"I was texting all the guys like, 'Guys, it's happening, it's happening.' I was like a kid in a candy store," Matthews said on Monday, the day his signing became official. "It was like getting drafted all over again. I was just so happy. I can't even explain it. Picked up my son, ran him around the house like he was Simba. It was a good feeling, man."
Matthews played the first three years of his career in Philadelphia before being traded to Buffalo prior to the 2017 season. He has been brought back into the Eagles' fold for the second straight season to help boost a receiving corps hit by injury. Matthews, 27, was signed last September after Mike Wallace was lost for the season and Matthews posted a career-best 15 yards per reception while finishing with 20 catches for 300 yards and two scores, adding a 37-yard touchdown against the New Orleans Saints in the NFC divisional playoffs.
This time, his return was prompted by the loss of DeSean Jackson, who was recently placed on injured reserve following abdominal surgery. As was the case last season, Matthews is not a perfect replacement. Jackson and Wallace are outside deep threats whereas Matthews is more of a natural slot possession receiver.
What he does have is chemistry with Carson Wentz -- one of his best friends -- along with a deep understanding of Doug Pederson's offense. Both were evident in his second game back last season when he sprang loose for a 56-yard touchdown against the Tennessee Titans. He played 36 percent of the snaps on average and usually received two to three targets per game in 2018. Stepping in for Mack Hollins, who hasn't had a catch since September despite playing 63 percent of the snaps on average since Week 2, Matthews will undoubtedly provide an uptick in production, perhaps as early as Sunday against the New England Patriots (4:25 p.m. ET, CBS).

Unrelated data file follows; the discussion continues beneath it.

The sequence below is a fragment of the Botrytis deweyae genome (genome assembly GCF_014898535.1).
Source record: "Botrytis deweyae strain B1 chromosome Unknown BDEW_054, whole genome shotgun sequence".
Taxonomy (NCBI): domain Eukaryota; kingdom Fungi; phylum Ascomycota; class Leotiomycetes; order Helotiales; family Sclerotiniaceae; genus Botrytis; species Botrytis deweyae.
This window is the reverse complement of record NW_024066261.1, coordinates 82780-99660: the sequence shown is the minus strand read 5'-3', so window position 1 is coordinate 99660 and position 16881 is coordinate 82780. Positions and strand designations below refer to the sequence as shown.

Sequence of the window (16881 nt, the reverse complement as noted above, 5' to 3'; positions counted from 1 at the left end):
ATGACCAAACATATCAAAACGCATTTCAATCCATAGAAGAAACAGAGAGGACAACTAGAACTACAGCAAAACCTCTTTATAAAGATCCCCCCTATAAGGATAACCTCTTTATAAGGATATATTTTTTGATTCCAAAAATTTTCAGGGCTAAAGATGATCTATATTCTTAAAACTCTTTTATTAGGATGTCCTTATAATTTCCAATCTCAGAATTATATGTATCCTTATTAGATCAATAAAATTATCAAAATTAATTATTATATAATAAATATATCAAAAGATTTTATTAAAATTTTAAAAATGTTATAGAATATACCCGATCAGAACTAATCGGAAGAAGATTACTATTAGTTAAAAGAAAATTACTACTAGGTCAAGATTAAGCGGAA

"The guy has made a lot of plays for the Eagles over the years," offensive coordinator Mike Groh said. "He has excellent football intelligence. He knows our system. He has familiarity there. I think there's great comfort with him in the huddle. There's rapport and chemistry with he and Carson, which is important, so certainly nice to get him back."
Matthews believes his best football is ahead of him despite the fact he hasn't had topped 300 receiving yards since 2016 and was released by the San Francisco 49ers in October after appearing in just one game. While that might be a stretch, Matthews is a natural fit in the locker room and will provide good energy and veteran experience to a receiver group that has struggled to meet expectations to this point.
"Here, it's just so organic, it's so natural. I talk to these guys about things that have nothing to do with football. I was in Carson's wedding. There's things that I've done and times I've spent with these guys that I just haven't done everywhere else," he said. "I'd die on a hill for these guys. So that's the best part about it."